Moringa: not just a tree

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Faben Getachew

Moringa tree, (also known at least by a dozen more other names such as horseradish tree, benzolive tree, and drumstick tree) is native to India, Bangladesh, Pakistan and Afghanistan. It’s no ordinary tree but one that is believed to have a great potential in food security, sustainable land care and improved nutritional status. Nutritionists say it is one of the most fast growing, powerful health-enhancing plants, natural energy booster and a powerhouse of nutrients.

The tree has many varieties, Moringa oleifera being the most widely cultivated species around the world.  The variety Moringa stenopetala or as it is known in Ethiopia, Shifera, is very common in the Arba Minch and Turmi area in southern Ethiopia. The stem, seeds and leaves of the tree can be used to provide good nutritional value. The seeds can be boiled or roasted; the roots can be used to prepare a sauce. However, the leaves are the most nutritious part and are eaten raw or boiled and contain a good quantity of vitamins, minerals, protein and amino acids.

Moringa oleifera contains more vitamins than most fruits. In fact the leaves provide four times the calcium of milk, seven times the vitamin C of oranges, four times the vitamin A of carrots, three times the potassium of bananas and three times the calcium in milk. It also has the highest content of protein when compared to other plants, containing 18 of the 20 amino acids required by the human body and including all of the eight essential amino acids. The protein quality in Moringa is comparable to that of soy. Food scientists believe that it is even better than soy protein as it is non-allergic. Ben oil is the oil derived from Moringa seeds, and is considered to have remarkable attributes when compared to olive oil. One can use it in cooking, cosmetics and as lubricant for machinery. The seed cake which is left after the oil has been extracted can also be used as feed to increase milk production in cows.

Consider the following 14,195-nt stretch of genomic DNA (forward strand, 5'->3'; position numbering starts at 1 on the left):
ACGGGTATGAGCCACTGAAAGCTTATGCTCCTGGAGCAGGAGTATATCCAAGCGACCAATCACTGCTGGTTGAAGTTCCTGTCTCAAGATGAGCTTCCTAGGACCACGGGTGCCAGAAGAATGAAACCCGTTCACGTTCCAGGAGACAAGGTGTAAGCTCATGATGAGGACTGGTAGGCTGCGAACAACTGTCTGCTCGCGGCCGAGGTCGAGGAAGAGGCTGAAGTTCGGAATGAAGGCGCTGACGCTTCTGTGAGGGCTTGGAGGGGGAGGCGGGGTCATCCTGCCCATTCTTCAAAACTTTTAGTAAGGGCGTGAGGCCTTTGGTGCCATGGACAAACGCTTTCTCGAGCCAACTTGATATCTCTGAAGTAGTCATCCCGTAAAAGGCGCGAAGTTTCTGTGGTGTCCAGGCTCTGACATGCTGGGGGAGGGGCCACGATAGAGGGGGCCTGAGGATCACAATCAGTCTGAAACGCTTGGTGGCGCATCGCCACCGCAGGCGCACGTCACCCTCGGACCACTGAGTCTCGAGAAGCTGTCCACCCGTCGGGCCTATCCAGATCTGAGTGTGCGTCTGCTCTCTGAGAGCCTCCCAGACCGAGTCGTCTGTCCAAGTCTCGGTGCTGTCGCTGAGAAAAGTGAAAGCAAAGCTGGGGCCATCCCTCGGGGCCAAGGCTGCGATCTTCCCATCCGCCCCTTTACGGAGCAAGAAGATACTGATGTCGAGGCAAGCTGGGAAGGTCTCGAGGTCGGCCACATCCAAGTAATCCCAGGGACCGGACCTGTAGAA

Medicinal qualities

 More than 90 nutrients in Moringa leaves are believed to help in curing around 300 different human diseases. Juices obtained from these leaves are believed to have a stabilizing effect on blood pressure for example. The leaves are also used to treat anxiety, skin infections, fever, and bronchitis.  In addition when used together with honey and coconut milk it can be a remedy for diarrhea.

 Aids to combat malnutrition

Moringa has been used in combating malnutrition and food insecurity in many countries. Leaves from this tree can be eaten fresh, cooked, or can be stored as dried powder for a long period of time without refrigeration. They can be an outstanding source of essential nutrients in the tropics especially at the end of the dry season when food is scarce or when foods are seasonally unavailable.

Furthermore, the flour of Moringa tree seeds is excellent for the detoxification and purification of water.

The best way to benefit from this plant is to eat Moringa in the raw form. In studies conducted so far Moringa leaves have not been found to be toxic and are therefore safe for consumption. But of course a very extensive health and safety studies should be conducted to establish the therapeutic qualities of Moringa on humans as most of the studies have been conducted on animals.

 Faben Getachew holds an MSc in Food and Nutrition and is host of a 60 minute nutrition radio show on Afro FM 105.3

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